Q: Hearty “volunteer” plants have recently emerged within our side yard. No clue as to what this plant is. We suspect the seeds might have been deposited by visiting birds. Would be ever so pleased if plant could be of use for nectar-feeding hummingbirds. Would appreciate your assistance with plant identification and/or description of place within the great environmental scheme of things! Do hope the plant has positive place, as we have grown quite attached to its presence!
A: That is Nicotiana glauca, aka tree tobacco. It is native to South America and was introduced to the United States in the early 1800s as a landscape ornamental. It is moderately invasive and spread by seed that is moved around by rain mostly, although some animal ingesting could come into play. Some people like it for the flowers and others think it’s a weed. Like some other members of the Solanaceae plant family, tree tobacco is poisonous so be careful. Hummingbirds are the main pollinators of this plant due to the tubular flowers so you should see that benefit. You may find bees robbing nectar by chewing a hole in the side of the flowers.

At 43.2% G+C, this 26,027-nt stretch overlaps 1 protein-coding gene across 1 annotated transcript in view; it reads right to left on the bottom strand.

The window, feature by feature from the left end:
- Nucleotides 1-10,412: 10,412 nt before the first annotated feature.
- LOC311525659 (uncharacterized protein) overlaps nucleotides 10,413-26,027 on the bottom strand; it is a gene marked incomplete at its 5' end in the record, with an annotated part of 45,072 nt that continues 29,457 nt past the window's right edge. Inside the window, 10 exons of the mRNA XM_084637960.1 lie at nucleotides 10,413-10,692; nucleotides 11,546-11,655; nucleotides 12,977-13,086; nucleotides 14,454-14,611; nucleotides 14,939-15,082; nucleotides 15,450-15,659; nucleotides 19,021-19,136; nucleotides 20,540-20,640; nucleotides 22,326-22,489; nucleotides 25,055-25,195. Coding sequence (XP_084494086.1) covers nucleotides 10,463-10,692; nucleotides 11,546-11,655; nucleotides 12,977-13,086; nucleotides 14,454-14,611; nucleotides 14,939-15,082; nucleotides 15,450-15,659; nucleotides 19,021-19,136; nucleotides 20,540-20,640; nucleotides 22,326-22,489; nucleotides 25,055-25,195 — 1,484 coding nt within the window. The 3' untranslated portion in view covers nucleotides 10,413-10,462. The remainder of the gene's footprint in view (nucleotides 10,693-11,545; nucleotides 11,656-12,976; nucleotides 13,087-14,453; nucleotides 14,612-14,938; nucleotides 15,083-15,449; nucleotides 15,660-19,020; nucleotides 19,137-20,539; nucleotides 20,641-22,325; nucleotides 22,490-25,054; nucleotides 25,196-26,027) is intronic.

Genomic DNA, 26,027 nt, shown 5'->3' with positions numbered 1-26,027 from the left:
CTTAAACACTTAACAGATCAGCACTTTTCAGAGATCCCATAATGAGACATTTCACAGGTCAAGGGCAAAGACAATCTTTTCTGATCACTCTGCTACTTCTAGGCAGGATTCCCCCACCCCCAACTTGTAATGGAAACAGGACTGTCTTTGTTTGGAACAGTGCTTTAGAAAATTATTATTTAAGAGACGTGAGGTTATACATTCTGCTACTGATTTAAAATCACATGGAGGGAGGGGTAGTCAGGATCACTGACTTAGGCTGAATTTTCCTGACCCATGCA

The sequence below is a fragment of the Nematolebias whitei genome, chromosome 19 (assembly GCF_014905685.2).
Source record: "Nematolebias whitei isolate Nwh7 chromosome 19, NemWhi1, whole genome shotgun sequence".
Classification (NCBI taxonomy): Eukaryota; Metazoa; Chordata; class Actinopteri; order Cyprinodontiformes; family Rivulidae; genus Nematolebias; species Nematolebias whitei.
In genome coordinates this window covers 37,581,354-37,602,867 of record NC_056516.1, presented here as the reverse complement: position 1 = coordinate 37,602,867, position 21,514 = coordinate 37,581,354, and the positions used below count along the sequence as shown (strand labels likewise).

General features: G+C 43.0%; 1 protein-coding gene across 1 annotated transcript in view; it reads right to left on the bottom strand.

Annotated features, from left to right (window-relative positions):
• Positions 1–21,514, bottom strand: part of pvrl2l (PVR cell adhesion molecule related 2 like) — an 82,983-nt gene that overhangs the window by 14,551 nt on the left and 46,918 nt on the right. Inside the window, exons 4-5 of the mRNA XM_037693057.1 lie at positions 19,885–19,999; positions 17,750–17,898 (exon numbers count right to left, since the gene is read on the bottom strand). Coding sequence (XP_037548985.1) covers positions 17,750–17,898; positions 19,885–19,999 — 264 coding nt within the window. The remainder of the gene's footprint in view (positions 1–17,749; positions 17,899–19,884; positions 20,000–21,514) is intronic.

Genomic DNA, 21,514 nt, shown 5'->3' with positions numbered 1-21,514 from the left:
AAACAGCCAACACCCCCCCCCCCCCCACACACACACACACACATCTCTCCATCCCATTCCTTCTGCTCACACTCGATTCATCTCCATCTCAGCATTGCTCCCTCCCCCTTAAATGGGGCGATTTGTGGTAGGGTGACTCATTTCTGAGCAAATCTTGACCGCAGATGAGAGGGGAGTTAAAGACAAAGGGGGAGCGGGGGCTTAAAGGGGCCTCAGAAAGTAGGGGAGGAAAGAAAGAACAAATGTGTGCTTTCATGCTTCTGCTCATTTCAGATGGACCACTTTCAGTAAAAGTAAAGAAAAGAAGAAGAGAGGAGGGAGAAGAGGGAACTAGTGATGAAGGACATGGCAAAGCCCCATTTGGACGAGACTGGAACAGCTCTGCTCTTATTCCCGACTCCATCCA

Peter Warren is the urban horticulture agent for the Pima County Cooperative Extension and the UA. Questions may be emailed to firstname.lastname@example.org